So far, so good. The master might do that simply out of honor or to uphold the law, out of fear of punishment. But the master here commends the steward for what he has done. That is the surprise. God is not like us. No earthly masters desires their stewards give away their kingdoms. But this master wants to forgive debts. He wants to give away the kingdom. He was displeased before because the steward was wasting his possessions. How so? In our day-to-day lives, possessions are wasted by spending them frivolously, throwing good money after bad, not paying attention. But if giving away the master's possession for free pleases the master, then how were they wasted before? By keeping them, by earning interest and expanding them, by holding the debtors to their debts, by trying to make a profit.

This is good news for us. We have debts we can never repay.  If we had to deal with a just steward, we would be damned. Another word for injustice here is mercy. Justice demands punishment. Mercy withholds punishment that is deserved.

The parable should be shocking. Jesus means it to be. Because our vanity is forever thinking God is like us, that He gets us, that we get Him, that we have some special understanding or relationship. But we are small and petty and incapable of separating temptation from sin, of ever putting ourselves all the way off, we can't and don't love our neighbors as ourselves but we most surely love ourselves. The part of us that is shocked at God's mercy, at His injustice, is the part that is awake, that notices this isn't right, we don't deserve this.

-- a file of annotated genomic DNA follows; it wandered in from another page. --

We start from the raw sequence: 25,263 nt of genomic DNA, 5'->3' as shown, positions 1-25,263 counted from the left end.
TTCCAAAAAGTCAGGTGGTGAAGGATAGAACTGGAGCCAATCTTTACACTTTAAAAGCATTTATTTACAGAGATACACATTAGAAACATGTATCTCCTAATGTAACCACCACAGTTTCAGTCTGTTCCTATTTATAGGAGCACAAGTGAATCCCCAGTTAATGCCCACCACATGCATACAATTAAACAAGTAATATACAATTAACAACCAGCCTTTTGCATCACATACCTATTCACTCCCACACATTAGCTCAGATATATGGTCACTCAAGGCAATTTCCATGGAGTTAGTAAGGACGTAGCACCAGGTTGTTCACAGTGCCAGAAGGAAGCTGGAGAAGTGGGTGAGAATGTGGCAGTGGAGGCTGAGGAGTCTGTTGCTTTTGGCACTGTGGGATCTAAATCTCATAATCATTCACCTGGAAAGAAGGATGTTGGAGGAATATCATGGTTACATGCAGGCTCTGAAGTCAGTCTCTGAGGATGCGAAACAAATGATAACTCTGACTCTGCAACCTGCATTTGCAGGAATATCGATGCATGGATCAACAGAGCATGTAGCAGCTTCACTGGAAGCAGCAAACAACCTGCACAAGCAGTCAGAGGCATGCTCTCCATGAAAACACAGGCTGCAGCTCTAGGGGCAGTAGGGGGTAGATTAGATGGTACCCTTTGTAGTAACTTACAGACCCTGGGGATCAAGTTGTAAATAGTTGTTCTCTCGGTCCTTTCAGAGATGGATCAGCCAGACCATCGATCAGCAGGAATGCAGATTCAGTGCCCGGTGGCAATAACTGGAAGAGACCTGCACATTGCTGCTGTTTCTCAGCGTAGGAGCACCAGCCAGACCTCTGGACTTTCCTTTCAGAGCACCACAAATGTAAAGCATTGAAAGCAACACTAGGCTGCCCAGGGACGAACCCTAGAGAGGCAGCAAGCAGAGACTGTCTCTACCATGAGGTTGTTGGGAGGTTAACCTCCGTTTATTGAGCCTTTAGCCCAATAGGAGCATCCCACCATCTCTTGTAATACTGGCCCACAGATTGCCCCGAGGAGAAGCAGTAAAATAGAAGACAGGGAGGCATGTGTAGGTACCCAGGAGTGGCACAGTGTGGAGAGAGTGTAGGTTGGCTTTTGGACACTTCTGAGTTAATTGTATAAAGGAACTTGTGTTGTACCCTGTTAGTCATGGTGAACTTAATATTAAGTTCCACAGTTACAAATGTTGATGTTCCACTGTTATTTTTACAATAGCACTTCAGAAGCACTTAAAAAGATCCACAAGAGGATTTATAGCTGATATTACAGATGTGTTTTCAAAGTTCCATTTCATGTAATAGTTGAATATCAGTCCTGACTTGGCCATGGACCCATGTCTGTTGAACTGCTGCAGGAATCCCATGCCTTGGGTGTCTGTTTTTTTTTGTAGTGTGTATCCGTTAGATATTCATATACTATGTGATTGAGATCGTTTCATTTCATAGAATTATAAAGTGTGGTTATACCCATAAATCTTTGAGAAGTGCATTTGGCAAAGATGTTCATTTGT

But the Lord is mercy. He is goodness. He is love. He is faith. He is hope. He is justice. He is wisdom. So He can and is tempted in the wilderness without any desire for that which God has not given. We can't even imagine that. We are too tainted, too weak. We sin with every breath, every thought is obsessed with self. He is punished, unjustly, for sins He did not commit, and yet He never grows in the least bit bitter or holds any grudge or craves any of the credit He is due. He is modest, humble, hard-working, serving. He gives His life as a ransom, to buy back those who don't love Him, who don't appreciate it, who didn't even want it, like a steward forgiving debts.

He is like a cattle farmer who refuses to slaughter cattle for meat or profit, who just loves cattle. He  lets them grow fat and old in his fields and gives Himself to be their food. He is like a business owner who pays people for not working, for not even coming to work, and who gives them credit for His success. He is like a policeman who gives his inheritance to the criminals that killed his family.  He is like a rock star who gives away all his money and asks you for your autograph.

He is like a steward who gives away the kingdom, who forgives debts and sins, who washes clean the filthy to make them His own; like a vine that produces good fruit and sticks it onto dead branches that they wouldn't be torn out; like a grain of wheat that has fallen dead to the earth and risen again to bear a harvest a hundredfold that you would eat and be satisfied by eating Him. He said, “You shall not eat the blood of any creature, for the blood of every creature is its life.” and then He gives you His life, the life of God, in His Blood to drink, that you would obtain His life. And by this injustice He declares you just.

This unjust steward is just what we need, the only type we would take, the only hope we have, and His injustice is grace, mercy, the love of God in Christ Jesus, and it is most certainly good.

In + Jesus' Name. Amen.